Malory Campbell

Mixed Bag

Open monologue to an empty house: There is a dream of a cis boy inside of me. My worst indulgence is to imagine him in long-legged, trim-physique glory. Never mind that my genes may not have inclined that way, regardless of the hormones I encountered during puberty. Never mind the fact I’ve internalised a large degree of fatphobia, digested self-disgust alongside innumerable other toxicities. Never mind the fact that, for all I struggled being a teenage girl, I would have had it much harder as a teenage boy. There is a dream of a cis boy inside of me and, in lapses of good judgement, I fantasise about his body, his life, the way he would have grown up watching action movies I haven’t come to love until my mid-twenties. 


The antagonist: A homunculus built inside myself, a construct of half-baked masculinity. I can see him in his youth, based on the boys I knew, and the boys I knew I couldn’t be. I can envisage him aged 40, lycra-clad and still listening to the bland indie crap that dominated his twenties. His foundations are a scaffolding of muscles, walls of intellectual books and insulation of just enough body hair to be alluring. I don’t imagine plumbing or other mundanities. I don’t think about how the years would chip the paintwork or the way his hair would undoubtedly grow sparse with time. He’s my invisible friend, my forsaken past and improbable future. It’s conspicuous on reflection that he never appears to me as the age I am now.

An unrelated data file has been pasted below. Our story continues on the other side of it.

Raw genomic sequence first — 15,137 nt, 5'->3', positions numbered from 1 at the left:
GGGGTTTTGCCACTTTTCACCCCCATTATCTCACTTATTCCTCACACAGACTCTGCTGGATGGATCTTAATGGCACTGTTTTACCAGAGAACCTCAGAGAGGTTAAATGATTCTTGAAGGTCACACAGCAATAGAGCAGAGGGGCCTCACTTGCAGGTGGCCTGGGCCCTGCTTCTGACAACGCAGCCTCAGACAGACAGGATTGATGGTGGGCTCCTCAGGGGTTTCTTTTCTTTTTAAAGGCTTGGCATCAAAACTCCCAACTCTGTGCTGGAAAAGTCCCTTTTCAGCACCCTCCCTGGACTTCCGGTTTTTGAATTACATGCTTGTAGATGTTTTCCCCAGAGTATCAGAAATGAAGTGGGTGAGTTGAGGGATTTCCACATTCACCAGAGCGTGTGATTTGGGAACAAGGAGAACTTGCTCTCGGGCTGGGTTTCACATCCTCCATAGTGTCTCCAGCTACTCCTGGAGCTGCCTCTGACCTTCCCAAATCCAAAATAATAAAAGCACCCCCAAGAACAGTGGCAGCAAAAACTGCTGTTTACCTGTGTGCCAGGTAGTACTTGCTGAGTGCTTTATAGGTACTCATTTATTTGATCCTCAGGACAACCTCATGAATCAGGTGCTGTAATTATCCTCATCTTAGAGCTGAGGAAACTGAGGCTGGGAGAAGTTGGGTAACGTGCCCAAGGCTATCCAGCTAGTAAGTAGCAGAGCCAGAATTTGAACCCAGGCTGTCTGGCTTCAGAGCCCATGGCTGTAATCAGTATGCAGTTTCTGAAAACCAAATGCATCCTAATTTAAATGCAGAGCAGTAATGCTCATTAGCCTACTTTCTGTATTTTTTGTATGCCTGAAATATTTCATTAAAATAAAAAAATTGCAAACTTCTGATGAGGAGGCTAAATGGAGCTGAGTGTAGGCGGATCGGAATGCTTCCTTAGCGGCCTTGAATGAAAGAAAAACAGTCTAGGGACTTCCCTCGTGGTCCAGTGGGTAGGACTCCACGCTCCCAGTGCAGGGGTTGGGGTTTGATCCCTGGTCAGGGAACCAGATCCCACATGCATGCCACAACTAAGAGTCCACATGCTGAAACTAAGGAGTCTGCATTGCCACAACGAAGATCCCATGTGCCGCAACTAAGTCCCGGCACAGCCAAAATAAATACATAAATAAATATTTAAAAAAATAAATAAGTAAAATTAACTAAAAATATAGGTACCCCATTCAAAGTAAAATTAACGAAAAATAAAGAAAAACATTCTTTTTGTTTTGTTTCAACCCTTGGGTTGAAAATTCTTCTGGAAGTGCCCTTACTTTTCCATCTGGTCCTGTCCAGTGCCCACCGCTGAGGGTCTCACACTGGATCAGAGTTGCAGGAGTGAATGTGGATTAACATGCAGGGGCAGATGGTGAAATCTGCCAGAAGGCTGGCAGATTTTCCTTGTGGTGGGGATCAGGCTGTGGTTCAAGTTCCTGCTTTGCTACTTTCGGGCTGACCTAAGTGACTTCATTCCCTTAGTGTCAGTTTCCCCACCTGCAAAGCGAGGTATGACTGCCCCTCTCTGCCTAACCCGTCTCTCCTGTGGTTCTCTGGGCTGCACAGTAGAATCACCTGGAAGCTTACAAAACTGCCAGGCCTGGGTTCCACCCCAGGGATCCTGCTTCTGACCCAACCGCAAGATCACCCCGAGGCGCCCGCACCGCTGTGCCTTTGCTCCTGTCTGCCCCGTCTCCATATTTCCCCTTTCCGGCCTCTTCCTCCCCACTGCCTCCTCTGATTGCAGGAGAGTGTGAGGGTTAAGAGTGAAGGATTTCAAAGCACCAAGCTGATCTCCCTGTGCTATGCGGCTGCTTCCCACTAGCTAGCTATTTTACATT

What this narrative is supposed to say: My relationship with masculinity is a mixed bag, a work in progress. More to the point, my relationship with hormone replacement therapy  remains unsettled. 


Introducing the plot, in barest details: Testosterone was in the early stages of becoming a known quantity last May, with administration of a slim quarter-vial dosage every three weeks—early stages, but enough for my voice to begin to splinter and crack. My voice is no longer broken and no hoarseness seeps through. It’s an unsubtle allegory, intended to establish that at one point, my life fell apart a bit. It’s back together again now, for the most part. But I stopped testosterone and I haven’t resumed since.